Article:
“This work revealed promising candidates for future experimental validation while demonstrating the applications of powerful screening methods for this and similar endeavors.”

Click here to read the full research paper, published by Aging.

Aging is an open-access journal that publishes research papers monthly in all fields of aging research and other topics. These papers are available to read at no cost to readers on Open-access journals offer information that has the potential to benefit our societies from the inside out and may be shared with friends, neighbors, colleagues, and other researchers, far and wide.

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Risks for Dementia and Mortality: Sleep Disturbance and Deficiency

Researchers used nationally representative data to examine the relationship between sleep disturbance and deficiency and their risk for incident dementia and all-cause mortality among older adults.

Person sleeping in bed and alarm clock in the foreground
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Are serious health consequences looming for those with trouble sleeping? Based on a large sum of available research, the answer appears to be yes—poor sleep poses an increased risk of dementia and all-cause mortality. But what defines poor sleep? Conflicting results have been reported by researchers regarding the characteristics of sleep when examining incident dementia and all-cause mortality. For instance, one meta-analysis suggests that sleeping fewer than five hours (short sleep) and longer than nine hours (long sleep) per night is associated with greater risk of mortality. Another meta-analysis finds that only longer than nine hours is associated with greater risk of mortality.

“Research on sleep disturbance and deficiency and all-cause mortality therefore has shown conflicting results. Further, few studies have included a comprehensive set of sleep characteristics in a single examination of incident dementia and all-cause mortality.” 

From Brigham and Women’s Hospital, Harvard Medical School, and Boston College, based out of Massachusetts, United States, a team of researchers saw the need to address the gaps in this research and developed a new study. They organized a single examination of the relationships between a comprehensive set of sleep characteristics and incident dementia and all-cause mortality. This paper was entitled, “Examining sleep deficiency and disturbance and their risk for incident dementia and all-cause mortality in older adults across 5 years in the United States,” and published in Aging’s Volume 13, Issue 3 in February 2021.

The Study

The researchers collected baseline data from the National Health and Aging Trends Study (NHATS). The NHATS is a nationally-representative longitudinal study of Medicare beneficiaries (65 years and older) in the United States. The data were collected from a randomly selected subset of 2,812 participants from the NHATS population that were administered sleep questionnaires in 2013 and 2014.

“Participants with dementia at baseline (year 2013) were excluded (n = 202) for a sample of 2,812 with sleep data in either 2013 or 2014.”

The sleep characteristics measured from the questionnaire were: sleep duration, sleep latency, difficulty maintaining alertness, sleep quality, napping frequency, and snoring. First, participants rated their memory and performed a memory-related activity to assess their cognitive capacity and screen for incident dementia. Body weight was reported by participants annually, and diagnosis of heart attack, heart disease, hypertension, arthritis, diabetes, stroke, and cancer were also self-reported. Annual interviews were conducted to record instances of participant mortality. The researchers used Cox proportional hazards modeling and controlled for confounders to examine each sleep characteristic and outcome.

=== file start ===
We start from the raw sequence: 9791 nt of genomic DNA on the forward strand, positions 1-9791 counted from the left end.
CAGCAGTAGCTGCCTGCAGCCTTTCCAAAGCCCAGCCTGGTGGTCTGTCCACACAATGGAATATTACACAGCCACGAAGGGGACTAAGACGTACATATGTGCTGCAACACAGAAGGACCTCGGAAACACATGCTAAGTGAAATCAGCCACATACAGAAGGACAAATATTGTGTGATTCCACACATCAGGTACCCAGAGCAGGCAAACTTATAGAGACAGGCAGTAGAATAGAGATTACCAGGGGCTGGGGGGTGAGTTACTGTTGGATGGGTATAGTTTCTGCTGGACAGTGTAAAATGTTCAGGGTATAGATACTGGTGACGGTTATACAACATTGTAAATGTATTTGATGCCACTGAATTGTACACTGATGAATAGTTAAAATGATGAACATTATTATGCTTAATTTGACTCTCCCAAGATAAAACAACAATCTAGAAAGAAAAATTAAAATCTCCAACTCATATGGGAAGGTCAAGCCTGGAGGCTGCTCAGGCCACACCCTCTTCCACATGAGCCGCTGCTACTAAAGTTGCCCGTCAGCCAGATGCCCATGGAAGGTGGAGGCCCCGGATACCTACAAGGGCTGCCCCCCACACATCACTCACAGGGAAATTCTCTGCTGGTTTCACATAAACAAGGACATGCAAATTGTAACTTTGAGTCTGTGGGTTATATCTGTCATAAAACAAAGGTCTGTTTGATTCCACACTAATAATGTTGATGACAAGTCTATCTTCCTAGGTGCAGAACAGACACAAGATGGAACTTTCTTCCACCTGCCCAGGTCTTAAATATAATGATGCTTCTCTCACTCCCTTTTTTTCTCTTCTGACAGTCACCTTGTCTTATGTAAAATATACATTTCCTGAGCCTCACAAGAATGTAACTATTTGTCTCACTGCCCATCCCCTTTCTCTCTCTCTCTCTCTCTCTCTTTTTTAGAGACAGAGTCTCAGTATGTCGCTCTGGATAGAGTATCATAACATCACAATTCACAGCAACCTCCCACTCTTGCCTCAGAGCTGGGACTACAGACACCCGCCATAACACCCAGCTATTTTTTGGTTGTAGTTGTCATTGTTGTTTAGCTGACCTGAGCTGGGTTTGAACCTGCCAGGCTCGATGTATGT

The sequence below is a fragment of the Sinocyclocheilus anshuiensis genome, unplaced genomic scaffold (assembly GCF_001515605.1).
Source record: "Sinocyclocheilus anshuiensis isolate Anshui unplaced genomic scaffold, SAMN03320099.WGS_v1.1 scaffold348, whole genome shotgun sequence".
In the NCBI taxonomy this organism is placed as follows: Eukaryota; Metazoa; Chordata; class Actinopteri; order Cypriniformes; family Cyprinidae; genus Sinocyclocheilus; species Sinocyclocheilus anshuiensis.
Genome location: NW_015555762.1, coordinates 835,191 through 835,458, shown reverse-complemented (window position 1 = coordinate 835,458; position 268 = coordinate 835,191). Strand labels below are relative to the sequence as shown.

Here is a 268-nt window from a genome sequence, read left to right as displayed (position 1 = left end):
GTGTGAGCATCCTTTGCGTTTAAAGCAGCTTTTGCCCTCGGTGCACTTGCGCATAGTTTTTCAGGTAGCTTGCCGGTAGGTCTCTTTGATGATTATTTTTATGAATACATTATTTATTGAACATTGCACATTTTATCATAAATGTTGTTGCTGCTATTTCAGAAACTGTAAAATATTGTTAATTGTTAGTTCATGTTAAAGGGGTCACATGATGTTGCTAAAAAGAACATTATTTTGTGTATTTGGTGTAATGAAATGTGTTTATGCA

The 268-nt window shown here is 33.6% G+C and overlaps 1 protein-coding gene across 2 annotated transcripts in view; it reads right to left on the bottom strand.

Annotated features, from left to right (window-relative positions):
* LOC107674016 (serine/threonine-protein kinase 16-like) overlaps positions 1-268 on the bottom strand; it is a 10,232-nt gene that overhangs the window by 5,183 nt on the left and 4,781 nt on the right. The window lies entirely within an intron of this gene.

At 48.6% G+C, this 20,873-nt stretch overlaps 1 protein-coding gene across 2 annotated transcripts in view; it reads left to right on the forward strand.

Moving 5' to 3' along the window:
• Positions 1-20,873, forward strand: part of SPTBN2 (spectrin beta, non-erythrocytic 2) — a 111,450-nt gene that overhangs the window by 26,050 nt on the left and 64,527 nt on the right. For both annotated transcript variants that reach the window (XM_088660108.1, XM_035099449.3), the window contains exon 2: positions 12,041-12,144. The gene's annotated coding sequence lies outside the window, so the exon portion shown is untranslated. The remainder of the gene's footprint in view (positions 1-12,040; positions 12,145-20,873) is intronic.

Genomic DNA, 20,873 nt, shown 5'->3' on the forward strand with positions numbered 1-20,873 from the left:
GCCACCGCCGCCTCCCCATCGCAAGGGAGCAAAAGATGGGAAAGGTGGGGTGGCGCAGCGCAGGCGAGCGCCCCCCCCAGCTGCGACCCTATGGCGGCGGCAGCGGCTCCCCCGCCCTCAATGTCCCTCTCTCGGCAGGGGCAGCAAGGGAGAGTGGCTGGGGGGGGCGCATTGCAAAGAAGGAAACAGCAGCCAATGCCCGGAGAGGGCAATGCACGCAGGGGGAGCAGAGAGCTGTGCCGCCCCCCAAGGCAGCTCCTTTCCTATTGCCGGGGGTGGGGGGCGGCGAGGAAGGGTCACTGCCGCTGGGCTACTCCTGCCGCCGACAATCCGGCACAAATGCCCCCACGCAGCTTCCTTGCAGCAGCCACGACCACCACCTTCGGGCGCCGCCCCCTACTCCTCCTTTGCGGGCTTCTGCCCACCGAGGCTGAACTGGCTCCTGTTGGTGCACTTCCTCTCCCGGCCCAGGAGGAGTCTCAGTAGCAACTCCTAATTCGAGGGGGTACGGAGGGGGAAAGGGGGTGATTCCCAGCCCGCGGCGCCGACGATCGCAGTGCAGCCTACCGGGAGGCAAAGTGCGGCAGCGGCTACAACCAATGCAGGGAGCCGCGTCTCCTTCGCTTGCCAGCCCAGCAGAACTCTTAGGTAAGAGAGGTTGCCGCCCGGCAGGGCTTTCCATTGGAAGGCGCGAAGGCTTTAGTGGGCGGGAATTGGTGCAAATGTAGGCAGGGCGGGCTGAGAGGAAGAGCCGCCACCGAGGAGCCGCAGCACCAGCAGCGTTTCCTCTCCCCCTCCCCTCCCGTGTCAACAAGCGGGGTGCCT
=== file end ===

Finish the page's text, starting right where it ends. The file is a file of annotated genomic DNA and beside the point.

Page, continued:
“Overall, our findings show a strong relationship between several sleep disturbance and deficiency variables and incident dementia over time.”

In the results adjusted for confounders, the team found that longer time to fall asleep and shorter sleep duration predicted incident dementia. They also found that short sleep duration, difficulty maintaining alertness, napping, and poor sleep quality predicted all-cause mortality. Given that short sleep duration was a strong predictor for both incident dementia and all-cause mortality, the researchers suggest that this may be the most important sleep characteristic related to adverse outcomes among older adults. 

“The association observed in our study between short sleep (5 hours or less) and incident dementia screening may be understood via the research drawing upon animal models to demonstrate brain toxin removal during sleep [24].”

Another fascinating finding from this study was the difference between unadjusted and adjusted results for long sleep. As mentioned, previous studies have shown that long sleep is associated with both incident dementia and all-cause mortality. However, after the researchers adjusted for confounders, such as age and chronic conditions, the association between long sleep and incident dementia and all-cause mortality disappeared. The relationship between short sleep and both incident dementia and all-cause mortality remained significant even after full adjustment. These findings stand in contrast to the meta-analyses initially mentioned that have found associations between both short and long sleep and all-cause mortality in adults. The researchers suggest the cause may be that long sleep is a reflection of underlying disease.